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The Fifth Amendment right to avoid self-incrimination does not apply to encrypted laptops, according to a federal judge in Colorado.
The judge came to this conclusion in the case of Ramona Fricosu, a woman accused of bank fraud, wire fraud and money laundering. Investigators believe her encrypted laptop holds vital evidence, but she has refused to provide her password.
Instead, she hid behind the Fifth Amendment, claiming it protects her from a court order to decrypt the laptop. The judge does not agree.
In some instances, the production of a document may be protected by the Fifth Amendment. This is because the very act of providing the document is an acknowledgment of its existence and authenticity, as well as the defendant's control.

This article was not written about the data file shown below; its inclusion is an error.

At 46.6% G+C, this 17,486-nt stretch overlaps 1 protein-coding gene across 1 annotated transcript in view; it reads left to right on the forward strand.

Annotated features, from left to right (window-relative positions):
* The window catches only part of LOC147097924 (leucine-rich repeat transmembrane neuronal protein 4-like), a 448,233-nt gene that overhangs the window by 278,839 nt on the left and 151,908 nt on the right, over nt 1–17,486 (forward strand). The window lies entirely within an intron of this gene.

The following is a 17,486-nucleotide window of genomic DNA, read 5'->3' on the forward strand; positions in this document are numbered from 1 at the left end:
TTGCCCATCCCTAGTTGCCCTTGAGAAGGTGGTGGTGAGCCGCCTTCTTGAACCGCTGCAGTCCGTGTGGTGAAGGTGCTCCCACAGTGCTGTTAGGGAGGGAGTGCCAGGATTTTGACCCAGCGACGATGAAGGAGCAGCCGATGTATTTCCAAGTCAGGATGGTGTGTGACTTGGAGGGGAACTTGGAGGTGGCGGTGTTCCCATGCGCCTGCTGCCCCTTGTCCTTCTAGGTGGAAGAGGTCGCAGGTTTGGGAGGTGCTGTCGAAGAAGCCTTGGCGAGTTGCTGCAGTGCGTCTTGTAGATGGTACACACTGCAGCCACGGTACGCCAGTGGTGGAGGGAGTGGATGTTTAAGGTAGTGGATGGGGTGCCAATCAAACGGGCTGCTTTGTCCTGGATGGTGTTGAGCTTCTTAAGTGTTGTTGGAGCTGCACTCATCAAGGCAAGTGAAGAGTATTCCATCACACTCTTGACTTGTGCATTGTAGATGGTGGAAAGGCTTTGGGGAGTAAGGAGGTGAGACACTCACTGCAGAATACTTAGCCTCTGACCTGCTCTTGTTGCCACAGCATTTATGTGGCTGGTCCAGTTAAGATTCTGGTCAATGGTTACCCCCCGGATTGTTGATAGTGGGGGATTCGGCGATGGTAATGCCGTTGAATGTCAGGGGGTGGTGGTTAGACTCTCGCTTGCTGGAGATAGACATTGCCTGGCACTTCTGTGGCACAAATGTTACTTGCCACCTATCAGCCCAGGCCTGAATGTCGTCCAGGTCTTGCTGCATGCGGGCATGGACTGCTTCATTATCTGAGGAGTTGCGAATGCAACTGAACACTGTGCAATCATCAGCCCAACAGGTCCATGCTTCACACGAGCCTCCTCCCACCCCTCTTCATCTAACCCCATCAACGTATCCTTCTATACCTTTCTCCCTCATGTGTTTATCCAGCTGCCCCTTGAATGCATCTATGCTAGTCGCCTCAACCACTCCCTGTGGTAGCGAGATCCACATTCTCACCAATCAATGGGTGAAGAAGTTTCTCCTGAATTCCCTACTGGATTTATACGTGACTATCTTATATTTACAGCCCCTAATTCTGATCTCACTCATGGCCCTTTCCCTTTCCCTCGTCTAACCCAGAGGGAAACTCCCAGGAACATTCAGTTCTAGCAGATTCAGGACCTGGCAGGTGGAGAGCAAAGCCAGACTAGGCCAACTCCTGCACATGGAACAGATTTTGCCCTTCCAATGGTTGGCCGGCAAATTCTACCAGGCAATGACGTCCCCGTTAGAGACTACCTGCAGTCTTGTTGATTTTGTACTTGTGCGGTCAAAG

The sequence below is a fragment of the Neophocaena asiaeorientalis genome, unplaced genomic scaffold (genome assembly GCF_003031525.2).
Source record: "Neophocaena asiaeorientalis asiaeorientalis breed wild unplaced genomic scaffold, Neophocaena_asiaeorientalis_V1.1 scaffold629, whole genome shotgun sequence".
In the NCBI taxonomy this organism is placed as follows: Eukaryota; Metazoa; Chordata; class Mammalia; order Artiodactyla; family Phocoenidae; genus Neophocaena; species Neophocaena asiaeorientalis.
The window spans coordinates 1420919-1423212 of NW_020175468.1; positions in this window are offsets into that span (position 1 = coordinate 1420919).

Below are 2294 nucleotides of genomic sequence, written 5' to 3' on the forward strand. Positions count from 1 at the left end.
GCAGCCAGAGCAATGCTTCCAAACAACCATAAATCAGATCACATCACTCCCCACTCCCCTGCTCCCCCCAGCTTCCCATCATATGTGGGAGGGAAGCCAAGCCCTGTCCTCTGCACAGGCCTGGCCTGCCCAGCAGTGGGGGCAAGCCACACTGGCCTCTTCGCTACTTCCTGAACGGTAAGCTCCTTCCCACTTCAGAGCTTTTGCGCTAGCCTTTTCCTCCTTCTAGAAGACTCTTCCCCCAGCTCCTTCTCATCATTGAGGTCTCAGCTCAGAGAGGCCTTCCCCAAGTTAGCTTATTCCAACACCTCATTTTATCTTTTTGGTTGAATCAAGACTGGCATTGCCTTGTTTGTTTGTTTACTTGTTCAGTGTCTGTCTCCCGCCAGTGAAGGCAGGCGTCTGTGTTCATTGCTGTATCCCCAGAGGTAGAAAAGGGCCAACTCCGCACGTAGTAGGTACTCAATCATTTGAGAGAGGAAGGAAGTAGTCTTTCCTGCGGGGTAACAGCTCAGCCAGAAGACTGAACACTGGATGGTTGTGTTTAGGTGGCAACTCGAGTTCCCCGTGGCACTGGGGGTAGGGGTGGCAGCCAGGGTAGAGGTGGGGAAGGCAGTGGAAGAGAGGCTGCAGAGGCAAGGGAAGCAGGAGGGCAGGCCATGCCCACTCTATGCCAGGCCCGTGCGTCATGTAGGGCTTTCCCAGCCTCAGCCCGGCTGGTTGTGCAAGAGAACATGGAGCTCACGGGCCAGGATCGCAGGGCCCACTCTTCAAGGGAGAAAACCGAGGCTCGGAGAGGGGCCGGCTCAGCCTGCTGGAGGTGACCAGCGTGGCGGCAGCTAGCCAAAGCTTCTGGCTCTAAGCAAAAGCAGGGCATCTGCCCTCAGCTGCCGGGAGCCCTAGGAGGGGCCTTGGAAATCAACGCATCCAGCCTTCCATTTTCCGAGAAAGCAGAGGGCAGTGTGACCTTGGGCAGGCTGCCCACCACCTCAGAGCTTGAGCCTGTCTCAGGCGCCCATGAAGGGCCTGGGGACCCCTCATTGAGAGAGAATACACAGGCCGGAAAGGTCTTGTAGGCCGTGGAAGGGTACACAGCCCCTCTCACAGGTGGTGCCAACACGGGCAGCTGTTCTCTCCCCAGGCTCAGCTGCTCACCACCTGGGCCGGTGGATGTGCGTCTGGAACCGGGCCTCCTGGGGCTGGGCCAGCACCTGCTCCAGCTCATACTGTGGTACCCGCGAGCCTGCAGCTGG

Providing a password to an encrypted laptop is similar in that the defendant is acknowledging the computer's ownership.
The judge rejected this theory of Fifth Amendment protection because the government has proven -- by a preponderance of the evidence -- that the encrypted laptop belonged to Ramona Fricosu.
He therefore issued a court order to decrypt the laptop and provide prosecutors with a copy.
Courts are split on this issue. A federal judge in Vermont came to the same conclusion, but a Michigan court refused to grant such an order. There are also no controlling cases from the federal appellate courts or from the U.S. Supreme Court.
Ramona Fricosu thus has a decent chancing of winning her appeal. Her lawyers have also asked the 10th Circuit to stay the order to decrypt the laptop while it considers her argument.